Chapter 11
Extradition and refugee proceedings

The extent of the overlap

11.9Any reform of this area of the law requires an understanding of the overlap between the two sets of proceedings.

11.10Under international refugee and human rights law, New Zealand is obliged not to extradite or deport a person if:

(a) that person is a refugee or an asylum seeker under the Refugee Convention and the Convention does not allow for expulsion;339
(b) there are substantial grounds for believing that the person would be in danger of being subjected to torture if deported or extradited from New Zealand;340 or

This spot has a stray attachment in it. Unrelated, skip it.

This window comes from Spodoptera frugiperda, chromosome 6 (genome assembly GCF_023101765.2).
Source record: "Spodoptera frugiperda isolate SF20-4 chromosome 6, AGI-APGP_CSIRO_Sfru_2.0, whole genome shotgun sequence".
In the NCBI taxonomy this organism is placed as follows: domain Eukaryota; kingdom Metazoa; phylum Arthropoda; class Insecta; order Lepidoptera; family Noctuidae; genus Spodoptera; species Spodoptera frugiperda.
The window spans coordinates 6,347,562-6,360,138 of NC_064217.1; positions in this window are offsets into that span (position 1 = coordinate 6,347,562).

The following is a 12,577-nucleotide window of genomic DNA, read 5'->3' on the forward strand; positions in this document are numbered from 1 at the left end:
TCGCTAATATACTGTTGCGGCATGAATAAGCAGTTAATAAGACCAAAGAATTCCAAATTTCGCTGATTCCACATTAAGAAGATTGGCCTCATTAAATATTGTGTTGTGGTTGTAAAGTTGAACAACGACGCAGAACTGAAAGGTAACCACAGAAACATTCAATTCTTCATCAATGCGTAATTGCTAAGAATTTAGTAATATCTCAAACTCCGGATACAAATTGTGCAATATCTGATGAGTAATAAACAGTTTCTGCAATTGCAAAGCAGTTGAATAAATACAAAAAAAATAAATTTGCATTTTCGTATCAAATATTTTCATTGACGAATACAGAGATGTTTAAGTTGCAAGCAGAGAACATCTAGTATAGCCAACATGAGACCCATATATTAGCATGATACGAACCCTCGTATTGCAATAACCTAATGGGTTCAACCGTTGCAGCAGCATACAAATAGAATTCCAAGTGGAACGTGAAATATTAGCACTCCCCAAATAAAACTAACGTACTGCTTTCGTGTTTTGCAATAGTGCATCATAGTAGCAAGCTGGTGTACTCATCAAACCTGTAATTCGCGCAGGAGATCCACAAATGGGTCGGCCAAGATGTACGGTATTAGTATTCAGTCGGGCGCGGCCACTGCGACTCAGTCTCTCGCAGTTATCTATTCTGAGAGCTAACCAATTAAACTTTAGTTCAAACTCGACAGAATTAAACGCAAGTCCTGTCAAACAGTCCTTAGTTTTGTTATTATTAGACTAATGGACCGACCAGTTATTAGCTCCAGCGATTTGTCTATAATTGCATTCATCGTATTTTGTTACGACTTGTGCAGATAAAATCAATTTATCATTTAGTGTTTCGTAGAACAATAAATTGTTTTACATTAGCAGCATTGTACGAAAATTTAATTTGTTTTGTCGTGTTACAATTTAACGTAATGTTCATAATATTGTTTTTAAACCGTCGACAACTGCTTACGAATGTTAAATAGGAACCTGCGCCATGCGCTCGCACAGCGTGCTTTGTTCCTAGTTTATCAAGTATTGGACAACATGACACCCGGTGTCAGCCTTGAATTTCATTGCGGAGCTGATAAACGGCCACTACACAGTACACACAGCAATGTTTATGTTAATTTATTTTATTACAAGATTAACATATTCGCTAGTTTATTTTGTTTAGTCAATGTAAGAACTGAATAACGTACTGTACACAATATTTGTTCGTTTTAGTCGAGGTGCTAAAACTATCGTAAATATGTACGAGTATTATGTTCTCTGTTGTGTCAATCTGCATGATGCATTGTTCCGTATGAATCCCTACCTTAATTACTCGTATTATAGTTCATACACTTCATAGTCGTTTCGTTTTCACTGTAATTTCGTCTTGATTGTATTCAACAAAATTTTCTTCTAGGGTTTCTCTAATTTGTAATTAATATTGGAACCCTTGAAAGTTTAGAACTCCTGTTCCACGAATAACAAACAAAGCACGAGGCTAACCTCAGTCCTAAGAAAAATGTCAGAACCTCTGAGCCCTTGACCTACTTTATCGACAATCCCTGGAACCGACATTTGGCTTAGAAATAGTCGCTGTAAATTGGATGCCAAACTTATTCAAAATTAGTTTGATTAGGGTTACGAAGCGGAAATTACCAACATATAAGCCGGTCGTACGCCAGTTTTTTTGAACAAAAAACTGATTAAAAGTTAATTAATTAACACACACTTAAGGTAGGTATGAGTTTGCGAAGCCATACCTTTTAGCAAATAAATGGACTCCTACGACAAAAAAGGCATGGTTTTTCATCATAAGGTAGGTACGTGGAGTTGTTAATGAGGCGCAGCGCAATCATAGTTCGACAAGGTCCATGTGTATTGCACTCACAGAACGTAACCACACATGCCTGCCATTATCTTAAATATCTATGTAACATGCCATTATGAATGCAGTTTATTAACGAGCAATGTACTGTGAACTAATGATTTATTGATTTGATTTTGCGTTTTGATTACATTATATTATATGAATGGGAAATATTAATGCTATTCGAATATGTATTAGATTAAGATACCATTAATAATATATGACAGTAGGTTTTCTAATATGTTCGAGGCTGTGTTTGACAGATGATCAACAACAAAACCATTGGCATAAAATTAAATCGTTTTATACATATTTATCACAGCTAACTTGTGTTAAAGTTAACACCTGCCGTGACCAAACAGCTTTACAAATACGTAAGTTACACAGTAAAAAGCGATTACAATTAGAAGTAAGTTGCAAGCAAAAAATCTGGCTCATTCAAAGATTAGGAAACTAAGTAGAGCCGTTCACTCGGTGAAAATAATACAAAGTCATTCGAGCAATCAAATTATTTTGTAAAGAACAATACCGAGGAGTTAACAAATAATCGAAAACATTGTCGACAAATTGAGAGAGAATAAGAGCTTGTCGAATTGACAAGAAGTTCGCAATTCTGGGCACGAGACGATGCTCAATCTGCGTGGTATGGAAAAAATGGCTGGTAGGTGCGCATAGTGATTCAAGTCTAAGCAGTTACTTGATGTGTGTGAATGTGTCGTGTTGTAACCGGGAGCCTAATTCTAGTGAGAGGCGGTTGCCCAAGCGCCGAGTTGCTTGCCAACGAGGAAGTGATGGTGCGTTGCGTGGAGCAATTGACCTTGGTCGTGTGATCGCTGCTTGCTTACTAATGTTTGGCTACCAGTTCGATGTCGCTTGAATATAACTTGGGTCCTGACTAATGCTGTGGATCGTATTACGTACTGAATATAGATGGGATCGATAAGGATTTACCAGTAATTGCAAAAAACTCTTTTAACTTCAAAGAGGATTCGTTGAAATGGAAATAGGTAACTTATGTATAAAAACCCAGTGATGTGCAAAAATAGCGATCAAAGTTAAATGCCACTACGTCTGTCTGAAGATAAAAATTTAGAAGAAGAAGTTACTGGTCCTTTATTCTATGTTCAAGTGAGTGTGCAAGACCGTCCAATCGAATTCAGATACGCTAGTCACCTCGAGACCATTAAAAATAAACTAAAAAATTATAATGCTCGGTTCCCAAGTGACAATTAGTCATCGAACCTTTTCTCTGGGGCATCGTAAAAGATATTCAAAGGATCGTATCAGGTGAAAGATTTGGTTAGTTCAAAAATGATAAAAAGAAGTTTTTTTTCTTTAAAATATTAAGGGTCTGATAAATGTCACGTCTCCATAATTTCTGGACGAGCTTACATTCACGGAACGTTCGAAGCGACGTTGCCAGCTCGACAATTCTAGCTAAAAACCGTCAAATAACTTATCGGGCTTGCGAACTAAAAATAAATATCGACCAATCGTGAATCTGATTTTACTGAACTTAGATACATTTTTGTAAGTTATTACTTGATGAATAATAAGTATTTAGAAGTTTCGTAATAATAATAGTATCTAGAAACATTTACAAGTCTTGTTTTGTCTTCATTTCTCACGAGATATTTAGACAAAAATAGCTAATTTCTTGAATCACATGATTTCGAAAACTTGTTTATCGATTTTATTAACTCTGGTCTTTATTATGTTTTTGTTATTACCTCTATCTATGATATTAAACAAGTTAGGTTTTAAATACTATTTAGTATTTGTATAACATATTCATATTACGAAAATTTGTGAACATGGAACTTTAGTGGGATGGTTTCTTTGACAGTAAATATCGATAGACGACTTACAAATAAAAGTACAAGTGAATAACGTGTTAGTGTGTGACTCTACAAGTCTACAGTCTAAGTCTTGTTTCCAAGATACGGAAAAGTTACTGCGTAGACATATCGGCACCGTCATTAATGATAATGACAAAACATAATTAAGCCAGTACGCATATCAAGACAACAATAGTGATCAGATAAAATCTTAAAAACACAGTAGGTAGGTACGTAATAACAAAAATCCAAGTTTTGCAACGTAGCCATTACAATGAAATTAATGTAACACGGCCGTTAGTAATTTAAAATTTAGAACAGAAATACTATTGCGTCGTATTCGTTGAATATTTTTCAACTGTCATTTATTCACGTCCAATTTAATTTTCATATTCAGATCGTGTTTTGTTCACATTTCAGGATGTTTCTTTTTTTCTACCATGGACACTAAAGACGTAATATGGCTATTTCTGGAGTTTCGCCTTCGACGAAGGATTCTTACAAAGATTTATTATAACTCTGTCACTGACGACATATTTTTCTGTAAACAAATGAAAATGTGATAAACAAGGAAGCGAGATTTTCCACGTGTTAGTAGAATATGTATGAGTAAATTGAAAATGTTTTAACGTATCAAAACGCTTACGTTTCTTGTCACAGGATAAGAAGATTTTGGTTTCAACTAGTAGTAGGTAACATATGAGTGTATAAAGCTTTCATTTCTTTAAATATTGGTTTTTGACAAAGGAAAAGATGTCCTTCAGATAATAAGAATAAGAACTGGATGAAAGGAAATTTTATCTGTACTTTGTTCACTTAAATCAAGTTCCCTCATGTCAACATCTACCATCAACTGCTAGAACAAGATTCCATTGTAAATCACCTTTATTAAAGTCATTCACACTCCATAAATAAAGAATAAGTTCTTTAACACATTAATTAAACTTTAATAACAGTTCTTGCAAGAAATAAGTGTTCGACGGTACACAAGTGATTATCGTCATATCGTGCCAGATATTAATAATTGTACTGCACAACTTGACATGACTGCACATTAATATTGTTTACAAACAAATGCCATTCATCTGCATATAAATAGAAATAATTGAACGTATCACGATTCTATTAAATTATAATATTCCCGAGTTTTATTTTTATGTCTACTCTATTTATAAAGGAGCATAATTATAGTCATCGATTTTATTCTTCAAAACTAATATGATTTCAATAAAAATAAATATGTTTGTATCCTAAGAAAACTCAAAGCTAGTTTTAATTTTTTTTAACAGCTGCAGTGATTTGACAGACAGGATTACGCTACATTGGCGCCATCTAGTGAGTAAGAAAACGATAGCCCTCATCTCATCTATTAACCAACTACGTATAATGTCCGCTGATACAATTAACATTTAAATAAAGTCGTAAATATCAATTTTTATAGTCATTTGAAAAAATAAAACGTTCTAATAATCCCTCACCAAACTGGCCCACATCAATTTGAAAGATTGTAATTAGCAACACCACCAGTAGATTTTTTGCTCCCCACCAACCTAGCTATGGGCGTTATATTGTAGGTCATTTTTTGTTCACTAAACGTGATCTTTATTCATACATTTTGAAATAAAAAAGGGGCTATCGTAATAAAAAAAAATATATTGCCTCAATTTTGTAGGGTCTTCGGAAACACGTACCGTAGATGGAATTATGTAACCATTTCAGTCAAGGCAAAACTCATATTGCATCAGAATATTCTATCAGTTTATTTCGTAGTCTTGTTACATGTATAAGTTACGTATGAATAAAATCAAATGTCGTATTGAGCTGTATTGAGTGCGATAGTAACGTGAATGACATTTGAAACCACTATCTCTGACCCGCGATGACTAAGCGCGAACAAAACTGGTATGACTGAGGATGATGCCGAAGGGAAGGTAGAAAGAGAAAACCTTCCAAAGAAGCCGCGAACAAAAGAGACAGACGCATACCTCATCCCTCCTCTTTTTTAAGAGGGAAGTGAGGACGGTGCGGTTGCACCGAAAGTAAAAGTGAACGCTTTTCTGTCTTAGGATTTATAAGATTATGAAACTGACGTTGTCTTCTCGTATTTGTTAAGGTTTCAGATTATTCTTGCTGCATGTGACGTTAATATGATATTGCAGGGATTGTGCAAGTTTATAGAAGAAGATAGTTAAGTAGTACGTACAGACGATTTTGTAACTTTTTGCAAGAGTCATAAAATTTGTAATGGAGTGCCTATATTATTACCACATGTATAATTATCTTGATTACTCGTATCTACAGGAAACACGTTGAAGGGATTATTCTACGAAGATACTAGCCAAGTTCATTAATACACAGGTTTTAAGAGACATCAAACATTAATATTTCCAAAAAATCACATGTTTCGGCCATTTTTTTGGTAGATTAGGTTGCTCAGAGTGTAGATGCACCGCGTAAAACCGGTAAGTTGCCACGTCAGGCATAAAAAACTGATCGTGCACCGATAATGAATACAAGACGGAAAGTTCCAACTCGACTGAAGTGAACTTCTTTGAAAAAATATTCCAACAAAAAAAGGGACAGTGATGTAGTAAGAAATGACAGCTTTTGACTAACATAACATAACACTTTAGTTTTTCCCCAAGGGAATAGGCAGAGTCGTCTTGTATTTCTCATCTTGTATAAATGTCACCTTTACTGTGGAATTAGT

(c) there are substantial grounds for believing that the person would be in danger of being subjected to arbitrary deprivation of life or cruel treatment if deported or extradited from New Zealand.341
11.11These “non-refoulement” obligations are owed under the Refugee Convention, the Convention against Torture and the ICCPR, respectively.342 Notably, whether these obligations are engaged in a particular case depends largely on whether the requesting country is also the country where the person is at risk.

11.12In relation to extradition, the non-refoulement obligations are reflected in the grounds for refusal that are considered by the Central Authority, the Court or the Minister. The safeguards concerning speciality and prohibiting re-extradition to a third country provide related protection.